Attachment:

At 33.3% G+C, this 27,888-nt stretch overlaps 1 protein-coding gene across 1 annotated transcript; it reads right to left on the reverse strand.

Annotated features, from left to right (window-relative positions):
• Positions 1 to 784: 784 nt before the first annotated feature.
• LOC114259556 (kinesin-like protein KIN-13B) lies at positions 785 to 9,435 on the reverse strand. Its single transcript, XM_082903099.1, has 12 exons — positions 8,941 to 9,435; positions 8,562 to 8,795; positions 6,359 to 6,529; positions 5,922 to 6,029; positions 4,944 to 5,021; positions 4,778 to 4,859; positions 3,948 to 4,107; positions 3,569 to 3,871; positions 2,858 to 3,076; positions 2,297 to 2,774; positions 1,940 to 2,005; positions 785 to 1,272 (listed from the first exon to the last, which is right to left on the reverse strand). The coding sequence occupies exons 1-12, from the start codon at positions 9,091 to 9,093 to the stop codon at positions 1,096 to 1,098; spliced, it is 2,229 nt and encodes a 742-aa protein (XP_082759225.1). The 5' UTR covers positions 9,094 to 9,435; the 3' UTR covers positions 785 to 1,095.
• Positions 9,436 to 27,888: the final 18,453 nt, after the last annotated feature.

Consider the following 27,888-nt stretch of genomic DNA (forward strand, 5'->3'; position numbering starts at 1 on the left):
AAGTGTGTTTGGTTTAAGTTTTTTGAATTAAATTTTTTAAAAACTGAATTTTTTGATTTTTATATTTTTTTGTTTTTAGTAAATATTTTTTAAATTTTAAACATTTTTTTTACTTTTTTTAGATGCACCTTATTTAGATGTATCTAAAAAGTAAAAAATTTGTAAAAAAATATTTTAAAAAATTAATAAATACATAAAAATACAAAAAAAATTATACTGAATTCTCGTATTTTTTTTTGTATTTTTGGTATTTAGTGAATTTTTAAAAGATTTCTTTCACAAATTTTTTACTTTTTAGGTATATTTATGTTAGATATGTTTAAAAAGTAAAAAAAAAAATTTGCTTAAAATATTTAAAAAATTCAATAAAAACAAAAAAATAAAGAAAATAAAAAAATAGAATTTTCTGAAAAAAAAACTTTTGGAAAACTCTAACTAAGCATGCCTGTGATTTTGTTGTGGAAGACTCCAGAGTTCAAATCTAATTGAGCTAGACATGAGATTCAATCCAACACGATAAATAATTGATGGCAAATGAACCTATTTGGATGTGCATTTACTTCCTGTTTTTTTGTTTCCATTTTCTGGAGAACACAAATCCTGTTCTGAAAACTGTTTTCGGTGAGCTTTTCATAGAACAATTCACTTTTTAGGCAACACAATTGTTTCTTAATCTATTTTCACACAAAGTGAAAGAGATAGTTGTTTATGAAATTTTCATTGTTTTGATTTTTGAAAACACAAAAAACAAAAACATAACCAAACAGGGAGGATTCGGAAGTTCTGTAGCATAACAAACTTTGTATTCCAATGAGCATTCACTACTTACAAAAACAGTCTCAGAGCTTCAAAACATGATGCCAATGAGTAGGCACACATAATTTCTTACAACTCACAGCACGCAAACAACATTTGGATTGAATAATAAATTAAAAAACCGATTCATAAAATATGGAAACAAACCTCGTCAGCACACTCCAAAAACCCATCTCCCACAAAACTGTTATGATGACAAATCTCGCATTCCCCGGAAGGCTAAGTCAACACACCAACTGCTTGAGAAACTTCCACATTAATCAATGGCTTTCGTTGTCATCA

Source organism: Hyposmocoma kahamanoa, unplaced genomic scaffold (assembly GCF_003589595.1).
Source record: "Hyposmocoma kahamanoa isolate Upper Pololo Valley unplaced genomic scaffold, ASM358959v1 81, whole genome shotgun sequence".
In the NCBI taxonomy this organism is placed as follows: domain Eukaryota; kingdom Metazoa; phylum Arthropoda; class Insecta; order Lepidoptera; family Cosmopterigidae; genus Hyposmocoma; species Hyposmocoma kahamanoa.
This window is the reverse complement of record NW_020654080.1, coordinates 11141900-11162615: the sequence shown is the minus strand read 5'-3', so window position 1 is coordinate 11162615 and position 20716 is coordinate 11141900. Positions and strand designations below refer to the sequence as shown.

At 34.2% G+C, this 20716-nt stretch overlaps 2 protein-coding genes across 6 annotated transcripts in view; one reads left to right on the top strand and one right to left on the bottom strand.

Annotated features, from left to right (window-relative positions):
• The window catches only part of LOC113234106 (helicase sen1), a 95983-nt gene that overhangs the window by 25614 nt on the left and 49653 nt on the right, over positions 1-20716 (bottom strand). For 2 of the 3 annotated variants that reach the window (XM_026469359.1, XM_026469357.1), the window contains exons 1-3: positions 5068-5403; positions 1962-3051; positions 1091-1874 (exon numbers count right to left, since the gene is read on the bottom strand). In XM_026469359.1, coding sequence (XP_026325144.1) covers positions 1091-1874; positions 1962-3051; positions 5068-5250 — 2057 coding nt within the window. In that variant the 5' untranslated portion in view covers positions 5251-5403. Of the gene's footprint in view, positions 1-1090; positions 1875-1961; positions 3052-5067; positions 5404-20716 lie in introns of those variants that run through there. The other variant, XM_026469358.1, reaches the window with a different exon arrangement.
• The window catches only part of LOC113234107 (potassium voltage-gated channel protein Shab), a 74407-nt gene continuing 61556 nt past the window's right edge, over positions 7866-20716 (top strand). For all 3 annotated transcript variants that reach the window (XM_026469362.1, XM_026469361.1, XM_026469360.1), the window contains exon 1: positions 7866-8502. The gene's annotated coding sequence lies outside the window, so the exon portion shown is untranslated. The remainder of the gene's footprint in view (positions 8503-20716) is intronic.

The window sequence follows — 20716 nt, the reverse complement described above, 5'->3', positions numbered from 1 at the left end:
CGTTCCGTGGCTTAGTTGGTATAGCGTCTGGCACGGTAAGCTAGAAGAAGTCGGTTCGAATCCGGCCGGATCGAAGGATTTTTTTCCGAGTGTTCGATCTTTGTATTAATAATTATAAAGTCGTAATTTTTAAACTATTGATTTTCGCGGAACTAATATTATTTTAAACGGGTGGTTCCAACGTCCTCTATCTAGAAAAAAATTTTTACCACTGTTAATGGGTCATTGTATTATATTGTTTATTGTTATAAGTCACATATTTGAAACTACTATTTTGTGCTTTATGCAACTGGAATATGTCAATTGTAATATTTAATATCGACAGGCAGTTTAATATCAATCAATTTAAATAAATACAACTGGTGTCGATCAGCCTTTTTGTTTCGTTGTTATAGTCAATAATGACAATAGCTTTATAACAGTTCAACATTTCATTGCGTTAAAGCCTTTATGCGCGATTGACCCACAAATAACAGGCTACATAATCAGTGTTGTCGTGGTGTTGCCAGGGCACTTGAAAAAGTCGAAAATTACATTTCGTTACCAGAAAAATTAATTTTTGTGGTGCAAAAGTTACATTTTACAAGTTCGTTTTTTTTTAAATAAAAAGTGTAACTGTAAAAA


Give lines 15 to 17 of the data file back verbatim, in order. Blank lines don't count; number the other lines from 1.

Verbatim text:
• The window catches only part of LOC113234107 (potassium voltage-gated channel protein Shab), a 74407-nt gene continuing 61556 nt past the window's right edge, over positions 7866-20716 (top strand). For all 3 annotated transcript variants that reach the window (XM_026469362.1, XM_026469361.1, XM_026469360.1), the window contains exon 1: positions 7866-8502. The gene's annotated coding sequence lies outside the window, so the exon portion shown is untranslated. The remainder of the gene's footprint in view (positions 8503-20716) is intronic.

The window sequence follows — 20716 nt, the reverse complement described above, 5'->3', positions numbered from 1 at the left end:
CGTTCCGTGGCTTAGTTGGTATAGCGTCTGGCACGGTAAGCTAGAAGAAGTCGGTTCGAATCCGGCCGGATCGAAGGATTTTTTTCCGAGTGTTCGATCTTTGTATTAATAATTATAAAGTCGTAATTTTTAAACTATTGATTTTCGCGGAACTAATATTATTTTAAACGGGTGGTTCCAACGTCCTCTATCTAGAAAAAAATTTTTACCACTGTTAATGGGTCATTGTATTATATTGTTTATTGTTATAAGTCACATATTTGAAACTACTATTTTGTGCTTTATGCAACTGGAATATGTCAATTGTAATATTTAATATCGACAGGCAGTTTAATATCAATCAATTTAAATAAATACAACTGGTGTCGATCAGCCTTTTTGTTTCGTTGTTATAGTCAATAATGACAATAGCTTTATAACAGTTCAACATTTCATTGCGTTAAAGCCTTTATGCGCGATTGACCCACAAATAACAGGCTACATAATCAGTGTTGTCGTGGTGTTGCCAGGGCACTTGAAAAAGTCGAAAATTACATTTCGTTACCAGAAAAATTAATTTTTGTGGTGCAAAAGTTACATTTTACAAGTTCGTTTTTTTTTAAATAAAAAGTGTAACTGTAAAAA